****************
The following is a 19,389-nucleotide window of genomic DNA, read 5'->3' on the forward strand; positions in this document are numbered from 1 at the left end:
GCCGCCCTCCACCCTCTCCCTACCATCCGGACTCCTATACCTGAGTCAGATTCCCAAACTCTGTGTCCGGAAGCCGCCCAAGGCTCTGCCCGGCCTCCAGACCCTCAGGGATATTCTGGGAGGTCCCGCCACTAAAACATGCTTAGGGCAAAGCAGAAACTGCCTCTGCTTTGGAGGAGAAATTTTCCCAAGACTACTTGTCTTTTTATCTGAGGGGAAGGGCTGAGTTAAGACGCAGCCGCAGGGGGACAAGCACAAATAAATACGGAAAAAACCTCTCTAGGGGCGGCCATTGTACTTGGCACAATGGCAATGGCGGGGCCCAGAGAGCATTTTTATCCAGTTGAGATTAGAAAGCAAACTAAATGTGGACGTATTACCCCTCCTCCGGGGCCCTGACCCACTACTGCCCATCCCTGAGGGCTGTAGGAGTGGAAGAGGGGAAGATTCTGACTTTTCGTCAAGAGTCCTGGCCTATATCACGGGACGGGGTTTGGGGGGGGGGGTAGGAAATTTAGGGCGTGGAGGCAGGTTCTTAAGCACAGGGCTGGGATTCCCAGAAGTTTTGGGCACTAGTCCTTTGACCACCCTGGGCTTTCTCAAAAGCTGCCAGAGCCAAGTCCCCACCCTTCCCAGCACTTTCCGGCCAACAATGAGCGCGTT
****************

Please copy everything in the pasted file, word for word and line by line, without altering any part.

The following is a 19,389-nucleotide window of genomic DNA, read 5'->3' on the forward strand; positions in this document are numbered from 1 at the left end:
GCCGCCCTCCACCCTCTCCCTACCATCCGGACTCCTATACCTGAGTCAGATTCCCAAACTCTGTGTCCGGAAGCCGCCCAAGGCTCTGCCCGGCCTCCAGACCCTCAGGGATATTCTGGGAGGTCCCGCCACTAAAACATGCTTAGGGCAAAGCAGAAACTGCCTCTGCTTTGGAGGAGAAATTTTCCCAAGACTACTTGTCTTTTTATCTGAGGGGAAGGGCTGAGTTAAGACGCAGCCGCAGGGGGACAAGCACAAATAAATACGGAAAAAACCTCTCTAGGGGCGGCCATTGTACTTGGCACAATGGCAATGGCGGGGCCCAGAGAGCATTTTTATCCAGTTGAGATTAGAAAGCAAACTAAATGTGGACGTATTACCCCTCCTCCGGGGCCCTGACCCACTACTGCCCATCCCTGAGGGCTGTAGGAGTGGAAGAGGGGAAGATTCTGACTTTTCGTCAAGAGTCCTGGCCTATATCACGGGACGGGGTTTGGGGGGGGGGGTAGGAAATTTAGGGCGTGGAGGCAGGTTCTTAAGCACAGGGCTGGGATTCCCAGAAGTTTTGGGCACTAGTCCTTTGACCACCCTGGGCTTTCTCAAAAGCTGCCAGAGCCAAGTCCCCACCCTTCCCAGCACTTTCCGGCCAACAATGAGCGCGTT